It was this newly enacted statute, RCW 46.61.517, that we dealt with in State v. Zwicker, 105 Wn.2d 228, 713 P.2d 1101 (1986). As we there observed, the statute's "no speculation, no inference" provision prohibited the State from arguing that guilt could be inferred from the defendant's refusal or that the refusal could give rise to an inference that the defendant doubted whether the test would vindicate his sobriety. While the United States Supreme Court had held it constitutionally permissible to use refusal evidence to infer guilt under state implied consent laws, RCW 46.61.517 prohibited this application of refusal evidence. Since refusal evidence could not be used to infer guilt, we concluded in Zwicker that it was not properly part of the State's case in chief. We also concluded in Zwicker that admission of refusal evidence would be proper only if the defendant first opened the matter up by contending that there was a lack of credibility or competence on the part of the police.
Zwicker, at 232-33.
Zwicker, at 238.
Zwicker, at 238.
Before Zwicker was published, the Legislature amended the statute to delete any reference to instructing the jury. This 1985 version of the statute provided simply that a refusal to submit to a blood test "is admissible into evidence at a subsequent criminal trial without any comment." The Zwicker court took notice of the amendment and observed that "[w]hether the `without any comment' applies to the trial judge, prosecutor or defense counsel is unclear. It is also unclear what inferences the jury can draw from the refusal evidence when there is to be no comment."
Laws of 1985, ch. 352, § 21, p. 1225-26.
Zwicker, at 232 n. 1.
Then in 1986, the Legislature deleted the phrase "without any comment" from RCW 46.61.517. This resulted in the statute reading as follows:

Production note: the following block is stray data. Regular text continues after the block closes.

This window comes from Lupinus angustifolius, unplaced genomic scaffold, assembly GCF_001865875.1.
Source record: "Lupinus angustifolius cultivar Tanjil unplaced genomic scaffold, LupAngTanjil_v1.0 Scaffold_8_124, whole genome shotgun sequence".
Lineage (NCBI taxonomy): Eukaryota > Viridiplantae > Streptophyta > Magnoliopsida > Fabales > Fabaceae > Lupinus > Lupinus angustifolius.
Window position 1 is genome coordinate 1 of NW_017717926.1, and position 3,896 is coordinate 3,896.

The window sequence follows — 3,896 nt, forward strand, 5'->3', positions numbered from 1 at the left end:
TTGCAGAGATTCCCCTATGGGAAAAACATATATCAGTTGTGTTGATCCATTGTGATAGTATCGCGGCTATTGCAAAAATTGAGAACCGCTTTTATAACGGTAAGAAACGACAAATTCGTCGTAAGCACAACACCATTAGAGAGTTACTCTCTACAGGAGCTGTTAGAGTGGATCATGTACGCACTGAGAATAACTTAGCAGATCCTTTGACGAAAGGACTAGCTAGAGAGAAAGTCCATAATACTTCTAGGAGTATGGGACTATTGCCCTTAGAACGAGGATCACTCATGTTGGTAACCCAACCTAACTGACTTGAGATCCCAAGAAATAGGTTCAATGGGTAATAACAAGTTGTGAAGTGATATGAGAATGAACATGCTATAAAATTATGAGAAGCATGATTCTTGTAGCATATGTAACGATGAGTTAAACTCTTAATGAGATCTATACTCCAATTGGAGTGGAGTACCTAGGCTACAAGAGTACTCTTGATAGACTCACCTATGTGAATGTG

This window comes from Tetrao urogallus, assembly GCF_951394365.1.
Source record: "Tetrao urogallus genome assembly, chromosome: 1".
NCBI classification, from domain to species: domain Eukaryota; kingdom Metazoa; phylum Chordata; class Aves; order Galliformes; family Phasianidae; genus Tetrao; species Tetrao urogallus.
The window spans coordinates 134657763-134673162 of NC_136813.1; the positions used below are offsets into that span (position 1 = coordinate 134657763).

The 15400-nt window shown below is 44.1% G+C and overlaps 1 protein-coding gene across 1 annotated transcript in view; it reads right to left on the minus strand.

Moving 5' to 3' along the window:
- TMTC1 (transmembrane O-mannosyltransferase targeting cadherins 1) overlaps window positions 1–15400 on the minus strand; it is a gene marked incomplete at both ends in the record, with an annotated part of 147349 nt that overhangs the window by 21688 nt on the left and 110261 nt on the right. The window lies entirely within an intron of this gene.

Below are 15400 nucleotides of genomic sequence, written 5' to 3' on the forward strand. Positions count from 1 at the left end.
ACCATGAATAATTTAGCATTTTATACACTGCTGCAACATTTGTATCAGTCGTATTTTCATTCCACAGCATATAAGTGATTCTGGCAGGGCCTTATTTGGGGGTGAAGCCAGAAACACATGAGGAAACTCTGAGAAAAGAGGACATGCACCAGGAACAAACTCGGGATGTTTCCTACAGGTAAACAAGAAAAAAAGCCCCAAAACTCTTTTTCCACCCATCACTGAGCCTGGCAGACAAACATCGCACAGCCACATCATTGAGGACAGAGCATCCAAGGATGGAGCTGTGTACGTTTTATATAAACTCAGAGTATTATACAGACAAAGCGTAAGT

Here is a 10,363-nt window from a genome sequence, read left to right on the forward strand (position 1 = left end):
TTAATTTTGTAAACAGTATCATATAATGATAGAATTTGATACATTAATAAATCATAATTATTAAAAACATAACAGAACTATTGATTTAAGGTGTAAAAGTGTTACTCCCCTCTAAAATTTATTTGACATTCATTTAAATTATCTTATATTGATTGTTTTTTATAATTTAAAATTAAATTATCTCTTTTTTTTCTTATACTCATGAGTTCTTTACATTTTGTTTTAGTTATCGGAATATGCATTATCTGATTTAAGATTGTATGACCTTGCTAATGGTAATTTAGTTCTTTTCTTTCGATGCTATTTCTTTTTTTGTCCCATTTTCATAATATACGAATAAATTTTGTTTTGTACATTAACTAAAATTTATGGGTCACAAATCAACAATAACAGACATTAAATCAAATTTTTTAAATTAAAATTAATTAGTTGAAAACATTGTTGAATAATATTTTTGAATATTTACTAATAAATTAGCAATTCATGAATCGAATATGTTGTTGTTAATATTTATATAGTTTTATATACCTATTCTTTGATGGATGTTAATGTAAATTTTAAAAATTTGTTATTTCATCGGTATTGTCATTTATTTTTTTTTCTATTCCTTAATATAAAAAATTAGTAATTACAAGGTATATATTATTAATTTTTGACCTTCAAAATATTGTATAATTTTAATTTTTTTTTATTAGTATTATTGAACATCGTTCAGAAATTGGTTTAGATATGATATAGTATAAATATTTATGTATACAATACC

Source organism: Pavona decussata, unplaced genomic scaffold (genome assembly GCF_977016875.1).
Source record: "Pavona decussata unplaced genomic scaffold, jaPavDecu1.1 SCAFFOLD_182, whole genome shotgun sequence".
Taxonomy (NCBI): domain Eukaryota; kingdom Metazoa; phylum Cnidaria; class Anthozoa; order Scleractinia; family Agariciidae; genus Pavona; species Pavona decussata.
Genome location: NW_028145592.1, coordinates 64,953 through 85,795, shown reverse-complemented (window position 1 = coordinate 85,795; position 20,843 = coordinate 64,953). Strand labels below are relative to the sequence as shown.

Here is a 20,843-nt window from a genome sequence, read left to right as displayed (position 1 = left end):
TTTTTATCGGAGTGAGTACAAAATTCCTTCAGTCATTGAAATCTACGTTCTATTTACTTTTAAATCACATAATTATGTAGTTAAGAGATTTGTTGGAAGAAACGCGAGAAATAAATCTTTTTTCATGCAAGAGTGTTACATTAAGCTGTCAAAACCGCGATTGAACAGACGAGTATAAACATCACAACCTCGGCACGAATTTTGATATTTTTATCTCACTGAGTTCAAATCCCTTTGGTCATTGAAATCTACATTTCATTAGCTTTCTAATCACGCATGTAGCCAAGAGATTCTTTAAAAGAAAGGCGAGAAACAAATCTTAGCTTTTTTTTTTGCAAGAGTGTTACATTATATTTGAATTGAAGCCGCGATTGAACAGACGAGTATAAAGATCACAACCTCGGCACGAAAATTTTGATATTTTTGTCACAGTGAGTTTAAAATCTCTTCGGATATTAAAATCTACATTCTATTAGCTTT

Laws of 1986, ch. 64, § 2, p. 217.
The refusal of a person to submit to a test of the alcoholic content of his blood under RCW 46.20.308 is admissible into evidence at a subsequent criminal trial.
(Italics ours.) Laws of 1986, ch. 64, § 2, p. 217. The parties in the case before us conceded in the courts below, and in their appellate briefs here, that this is the version of RCW 46.61.517 at issue in this case.
The 1986 amendment to RCW 46.61.517 became effective on June 11, 1986, 8 days after the defendant's arrest. The 1986 version applies here, however, since statutes that relate to practice, procedure or remedies and which do not affect a contractual or vested right or impose a penalty will usually be held to apply to pending causes of action. Godfrey v. State, 84 Wn.2d 959, 961, 530 P.2d 630 (1975); Poston v. Clinton, 66 Wn.2d 911, 915-16, 406 P.2d 623 (1965); see also Superior Asphalt Concrete Co. v. Department of Labor Indus., 19 Wn. App. 800, 805, 578 P.2d 59 (1978) (amendment to evidentiary statute may be applied retrospectively). We also note that in 1987, the statute was amended to include tests of blood or breath. Laws of 1987, ch. 373, § 5, p. 1433. That amendment is not of significance here, however, since it is already clear that the earlier reference to blood tests incorporated breath tests. See State v. Zwicker, 105 Wn.2d 228, 238, 713 P.2d 1101 (1986); State v. Whitman Cy. Dist. Court, 105 Wn.2d 278, 284, 714 P.2d 1183 (1986).